If you simulate your circuit, you will get this result:
As you can see, the current through the bases of the transistors is almost 40mA and the current through the 1k resistor is less than 1mA. The is because the base emitter paths of the two transistors are appearing across V1. Because of this, the full 2.5V appears across the base-emitter paths of the two transistors and results in a very large current flowing through them. Now, because there is current flowing through the bases of both transistors, both transistors are actually on and are shorting V1, which is why you are only getting a sub 1mA current flow through the 1k resistor.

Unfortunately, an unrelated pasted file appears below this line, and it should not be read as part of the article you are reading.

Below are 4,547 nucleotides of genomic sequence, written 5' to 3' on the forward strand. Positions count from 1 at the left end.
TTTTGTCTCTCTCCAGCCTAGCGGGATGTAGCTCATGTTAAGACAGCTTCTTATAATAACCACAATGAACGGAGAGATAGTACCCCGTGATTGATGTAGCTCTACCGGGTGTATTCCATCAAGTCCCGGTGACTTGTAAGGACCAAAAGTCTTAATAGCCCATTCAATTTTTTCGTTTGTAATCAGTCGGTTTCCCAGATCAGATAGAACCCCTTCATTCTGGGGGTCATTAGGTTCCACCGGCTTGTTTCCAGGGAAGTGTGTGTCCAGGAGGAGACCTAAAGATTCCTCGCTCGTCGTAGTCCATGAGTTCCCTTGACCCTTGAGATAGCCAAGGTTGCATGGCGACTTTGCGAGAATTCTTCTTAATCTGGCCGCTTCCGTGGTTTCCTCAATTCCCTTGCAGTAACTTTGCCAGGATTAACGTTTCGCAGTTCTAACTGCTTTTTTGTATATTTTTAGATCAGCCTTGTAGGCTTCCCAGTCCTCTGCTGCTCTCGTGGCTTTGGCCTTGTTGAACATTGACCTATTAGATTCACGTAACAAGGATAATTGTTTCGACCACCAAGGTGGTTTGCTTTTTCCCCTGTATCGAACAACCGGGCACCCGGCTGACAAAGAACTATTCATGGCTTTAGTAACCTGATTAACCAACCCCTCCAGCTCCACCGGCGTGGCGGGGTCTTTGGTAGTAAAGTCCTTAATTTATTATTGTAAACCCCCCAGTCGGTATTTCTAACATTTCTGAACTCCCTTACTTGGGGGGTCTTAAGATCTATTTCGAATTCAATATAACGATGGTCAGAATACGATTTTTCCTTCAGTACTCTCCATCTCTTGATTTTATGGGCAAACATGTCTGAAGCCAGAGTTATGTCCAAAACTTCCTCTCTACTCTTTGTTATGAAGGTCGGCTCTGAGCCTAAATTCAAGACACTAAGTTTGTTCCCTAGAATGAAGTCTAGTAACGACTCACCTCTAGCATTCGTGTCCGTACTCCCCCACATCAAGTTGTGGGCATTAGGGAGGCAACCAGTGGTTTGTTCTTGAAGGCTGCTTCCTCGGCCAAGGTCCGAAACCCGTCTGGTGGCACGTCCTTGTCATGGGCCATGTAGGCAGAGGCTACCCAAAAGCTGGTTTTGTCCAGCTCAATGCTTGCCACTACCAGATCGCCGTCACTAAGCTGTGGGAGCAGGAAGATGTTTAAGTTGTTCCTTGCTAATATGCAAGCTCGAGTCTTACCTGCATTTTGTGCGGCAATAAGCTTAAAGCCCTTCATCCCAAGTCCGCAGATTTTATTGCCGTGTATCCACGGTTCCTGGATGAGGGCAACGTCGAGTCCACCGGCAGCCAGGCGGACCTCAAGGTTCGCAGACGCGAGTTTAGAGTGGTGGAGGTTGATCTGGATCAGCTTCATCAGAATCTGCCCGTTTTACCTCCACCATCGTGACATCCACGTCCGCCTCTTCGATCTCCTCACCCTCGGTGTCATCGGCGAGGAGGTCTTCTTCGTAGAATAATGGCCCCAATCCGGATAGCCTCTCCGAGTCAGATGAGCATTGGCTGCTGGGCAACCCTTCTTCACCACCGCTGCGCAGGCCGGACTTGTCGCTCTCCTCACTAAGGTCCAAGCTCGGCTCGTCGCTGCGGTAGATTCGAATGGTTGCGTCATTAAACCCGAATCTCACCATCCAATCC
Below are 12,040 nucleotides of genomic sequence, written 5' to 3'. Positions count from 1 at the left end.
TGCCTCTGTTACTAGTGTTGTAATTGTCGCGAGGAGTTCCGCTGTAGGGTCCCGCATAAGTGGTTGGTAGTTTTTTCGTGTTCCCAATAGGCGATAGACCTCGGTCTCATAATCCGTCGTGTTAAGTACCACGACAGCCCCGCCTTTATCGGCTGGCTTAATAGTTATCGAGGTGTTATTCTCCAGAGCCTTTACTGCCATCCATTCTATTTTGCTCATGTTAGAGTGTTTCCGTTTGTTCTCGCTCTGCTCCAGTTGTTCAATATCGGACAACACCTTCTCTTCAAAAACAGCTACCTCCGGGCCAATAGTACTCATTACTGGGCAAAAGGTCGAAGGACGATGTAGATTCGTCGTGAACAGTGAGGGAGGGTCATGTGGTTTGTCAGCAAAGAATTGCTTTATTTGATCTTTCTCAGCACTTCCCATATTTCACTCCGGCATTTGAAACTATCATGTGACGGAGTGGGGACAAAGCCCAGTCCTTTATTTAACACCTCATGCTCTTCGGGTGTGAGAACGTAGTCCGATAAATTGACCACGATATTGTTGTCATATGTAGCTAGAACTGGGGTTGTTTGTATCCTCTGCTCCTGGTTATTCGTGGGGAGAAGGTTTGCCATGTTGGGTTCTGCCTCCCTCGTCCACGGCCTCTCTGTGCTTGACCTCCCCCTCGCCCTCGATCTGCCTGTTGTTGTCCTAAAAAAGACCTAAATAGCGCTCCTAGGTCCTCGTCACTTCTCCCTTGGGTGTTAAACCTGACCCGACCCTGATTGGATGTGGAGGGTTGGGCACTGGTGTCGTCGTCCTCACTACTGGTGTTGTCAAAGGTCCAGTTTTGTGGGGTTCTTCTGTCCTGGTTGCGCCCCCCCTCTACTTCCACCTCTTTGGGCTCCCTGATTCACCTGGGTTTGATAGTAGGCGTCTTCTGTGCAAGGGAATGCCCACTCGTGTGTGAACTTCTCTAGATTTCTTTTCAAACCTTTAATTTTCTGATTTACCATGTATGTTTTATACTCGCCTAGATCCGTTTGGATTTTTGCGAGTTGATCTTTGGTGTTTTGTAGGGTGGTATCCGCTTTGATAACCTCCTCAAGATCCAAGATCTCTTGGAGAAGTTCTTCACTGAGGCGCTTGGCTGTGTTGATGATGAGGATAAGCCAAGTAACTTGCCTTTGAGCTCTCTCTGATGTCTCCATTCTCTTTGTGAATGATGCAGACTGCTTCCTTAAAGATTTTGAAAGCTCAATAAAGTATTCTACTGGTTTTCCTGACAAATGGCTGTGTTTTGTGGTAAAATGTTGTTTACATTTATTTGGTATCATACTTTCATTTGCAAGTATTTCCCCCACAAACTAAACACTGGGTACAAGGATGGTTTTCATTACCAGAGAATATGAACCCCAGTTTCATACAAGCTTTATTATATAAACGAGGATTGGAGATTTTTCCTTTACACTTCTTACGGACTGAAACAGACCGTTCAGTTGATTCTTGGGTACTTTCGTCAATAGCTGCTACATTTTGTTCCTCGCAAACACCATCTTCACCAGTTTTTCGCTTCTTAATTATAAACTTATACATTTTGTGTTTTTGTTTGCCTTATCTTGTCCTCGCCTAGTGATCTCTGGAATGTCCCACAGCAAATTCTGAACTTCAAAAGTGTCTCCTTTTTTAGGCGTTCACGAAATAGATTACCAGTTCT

If you take a look at the current flowing through the collectors of the BJTs, you will find that it is nearly 700mA!
So your configuration of the transistors shorts the power supply (V1) irrespective of what the control signal is doing (V2).
But if you swap the positions of the two BJTs, you will get a buffer. Also, such a configuration can be used to drive MOSFETs.